It’s interesting that Popular Science is keeping their other social media channels open for discussion, suggesting perhaps that they are happy to support debate so long as it’s not in their direct domain (their website). This suggests, perhaps, that they are washing their hands of moderation, and letting people comment on Facebook, Twitter and so on, without feeling the same pressure to respond to comments. This will only feed the same “familiarity” with science, without the informed discussion. In this way, it only contributes to poor public engagement with science, rather than supporting spaces where the public might learn to think more critically about science. 

I sympathise with the difficult task of moderation from personal experience here and in the other communities that I help moderate. It is much easier to publish in journals read by our peers and to present at conferences where everyone already has the same training. But if scientists and popular science news publications give up on public debate, what’s the point of putting out science into the world? The public will continue to write and debate science, picking up little snippets – which are often incorrect. The only outcome is that science continues without informed discussion.

If you’re a qualified scientist and you’re a part of our community, consider contributing to the discussion. We’d like to see more posts written by experts who can make science more accessible. Even if you tell us about your latest research project, or if you do a critical summary of your latest publication, this would improve science outreach. Don’t just throw out a link to your blog post or copy and paste your abstract, tell us about the science!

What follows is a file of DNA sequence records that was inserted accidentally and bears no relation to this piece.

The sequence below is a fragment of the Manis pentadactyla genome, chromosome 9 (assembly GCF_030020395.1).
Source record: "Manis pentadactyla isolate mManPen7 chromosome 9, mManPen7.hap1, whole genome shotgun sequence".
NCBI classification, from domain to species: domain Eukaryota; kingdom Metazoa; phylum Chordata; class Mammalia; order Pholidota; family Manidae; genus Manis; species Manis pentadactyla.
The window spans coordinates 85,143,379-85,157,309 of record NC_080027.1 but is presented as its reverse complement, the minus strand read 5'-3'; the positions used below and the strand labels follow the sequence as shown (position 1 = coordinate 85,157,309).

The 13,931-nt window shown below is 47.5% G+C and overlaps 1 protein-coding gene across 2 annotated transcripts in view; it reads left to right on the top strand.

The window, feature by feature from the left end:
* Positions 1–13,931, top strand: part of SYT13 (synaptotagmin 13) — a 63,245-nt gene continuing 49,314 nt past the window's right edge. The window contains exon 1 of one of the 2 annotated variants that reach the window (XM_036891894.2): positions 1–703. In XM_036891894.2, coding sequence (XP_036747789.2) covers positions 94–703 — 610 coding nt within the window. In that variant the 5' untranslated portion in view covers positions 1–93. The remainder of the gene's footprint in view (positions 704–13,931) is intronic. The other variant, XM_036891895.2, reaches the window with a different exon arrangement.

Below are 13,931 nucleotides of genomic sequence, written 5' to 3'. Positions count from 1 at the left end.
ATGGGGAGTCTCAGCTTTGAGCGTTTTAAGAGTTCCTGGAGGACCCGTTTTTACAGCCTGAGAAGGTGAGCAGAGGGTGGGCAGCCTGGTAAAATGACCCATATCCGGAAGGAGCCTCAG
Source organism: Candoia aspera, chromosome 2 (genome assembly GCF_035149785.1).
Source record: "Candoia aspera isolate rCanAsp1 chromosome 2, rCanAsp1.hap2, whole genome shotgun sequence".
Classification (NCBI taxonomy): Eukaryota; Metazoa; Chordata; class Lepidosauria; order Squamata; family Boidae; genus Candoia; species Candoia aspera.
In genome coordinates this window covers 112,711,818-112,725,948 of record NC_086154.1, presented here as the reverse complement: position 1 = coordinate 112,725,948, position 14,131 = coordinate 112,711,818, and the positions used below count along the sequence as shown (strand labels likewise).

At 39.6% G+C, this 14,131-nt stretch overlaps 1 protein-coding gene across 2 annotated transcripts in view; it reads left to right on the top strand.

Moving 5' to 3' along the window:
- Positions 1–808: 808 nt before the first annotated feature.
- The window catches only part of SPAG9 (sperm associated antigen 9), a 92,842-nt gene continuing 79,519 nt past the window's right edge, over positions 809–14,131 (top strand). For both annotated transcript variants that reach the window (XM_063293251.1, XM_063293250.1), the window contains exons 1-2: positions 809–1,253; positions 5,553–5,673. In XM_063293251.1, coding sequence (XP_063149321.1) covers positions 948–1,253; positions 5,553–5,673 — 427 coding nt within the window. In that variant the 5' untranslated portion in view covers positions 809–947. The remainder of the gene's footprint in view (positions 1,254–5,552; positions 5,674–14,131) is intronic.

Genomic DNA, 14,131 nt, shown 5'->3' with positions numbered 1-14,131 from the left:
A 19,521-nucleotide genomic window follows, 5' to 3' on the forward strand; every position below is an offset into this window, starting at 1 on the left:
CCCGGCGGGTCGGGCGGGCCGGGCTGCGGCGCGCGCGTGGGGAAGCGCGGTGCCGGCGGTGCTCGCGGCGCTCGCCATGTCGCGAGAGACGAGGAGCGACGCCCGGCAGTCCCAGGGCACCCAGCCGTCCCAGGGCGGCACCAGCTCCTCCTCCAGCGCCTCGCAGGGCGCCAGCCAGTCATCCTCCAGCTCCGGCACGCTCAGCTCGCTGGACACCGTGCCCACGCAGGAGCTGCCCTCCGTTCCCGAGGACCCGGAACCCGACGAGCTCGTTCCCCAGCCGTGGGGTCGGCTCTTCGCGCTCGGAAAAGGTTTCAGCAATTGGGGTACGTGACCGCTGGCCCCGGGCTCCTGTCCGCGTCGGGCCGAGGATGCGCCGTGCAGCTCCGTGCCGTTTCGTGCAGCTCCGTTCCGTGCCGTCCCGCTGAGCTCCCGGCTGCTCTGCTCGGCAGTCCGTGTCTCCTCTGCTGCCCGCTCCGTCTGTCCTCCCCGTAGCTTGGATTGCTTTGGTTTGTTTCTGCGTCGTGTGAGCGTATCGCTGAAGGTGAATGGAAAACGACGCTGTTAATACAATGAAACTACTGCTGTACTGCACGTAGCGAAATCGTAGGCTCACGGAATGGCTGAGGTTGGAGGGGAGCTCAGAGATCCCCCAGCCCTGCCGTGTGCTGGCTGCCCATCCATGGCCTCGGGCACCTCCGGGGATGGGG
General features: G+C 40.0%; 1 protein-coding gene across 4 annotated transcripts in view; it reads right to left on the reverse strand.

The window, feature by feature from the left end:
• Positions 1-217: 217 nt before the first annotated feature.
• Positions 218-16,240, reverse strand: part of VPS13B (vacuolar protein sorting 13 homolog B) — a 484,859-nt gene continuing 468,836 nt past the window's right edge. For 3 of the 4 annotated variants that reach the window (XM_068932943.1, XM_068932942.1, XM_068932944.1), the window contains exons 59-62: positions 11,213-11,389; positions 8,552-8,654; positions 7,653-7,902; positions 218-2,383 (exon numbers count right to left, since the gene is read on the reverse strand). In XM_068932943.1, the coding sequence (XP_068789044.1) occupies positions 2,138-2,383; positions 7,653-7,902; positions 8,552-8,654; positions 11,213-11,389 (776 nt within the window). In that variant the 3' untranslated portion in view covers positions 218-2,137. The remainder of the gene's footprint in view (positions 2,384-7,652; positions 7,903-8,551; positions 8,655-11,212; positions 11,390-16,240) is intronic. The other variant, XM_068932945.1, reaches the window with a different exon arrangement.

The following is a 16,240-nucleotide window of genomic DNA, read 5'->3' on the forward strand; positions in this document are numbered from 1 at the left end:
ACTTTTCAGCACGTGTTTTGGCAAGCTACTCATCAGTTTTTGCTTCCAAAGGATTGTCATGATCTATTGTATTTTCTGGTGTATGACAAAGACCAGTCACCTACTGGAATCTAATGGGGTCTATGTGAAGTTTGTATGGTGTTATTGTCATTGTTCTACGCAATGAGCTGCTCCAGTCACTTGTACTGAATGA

I was intrigued that so many scientists wrote about their research on this thread about our future community hangouts (http://goo.gl/iLzZCI). I wonder why more of these people are not writing to the rest of the community about their work. Could there be a fear of the “nasty effect”? Is it simply too daunting to write for a larger audience, or is there a fear that it might be too time consuming? Write about what you know. Write about the science you’re currently reading. Write about your lab work. Remember that basic concepts, theories and methods that seem old hat to you would be interesting to others. Link to original sources to give people an opportunity to read the science directly if they have access.

It’d be great to see more of you sharing your research with our community. 

References

Read the study here: http://goo.gl/ObtfNH

Photo: http://goo.gl/UpLH1J

#science   #socialscience   #sociology   #scienceongoogleplus #scienceongoogle   #publicscience   #scienceeveryday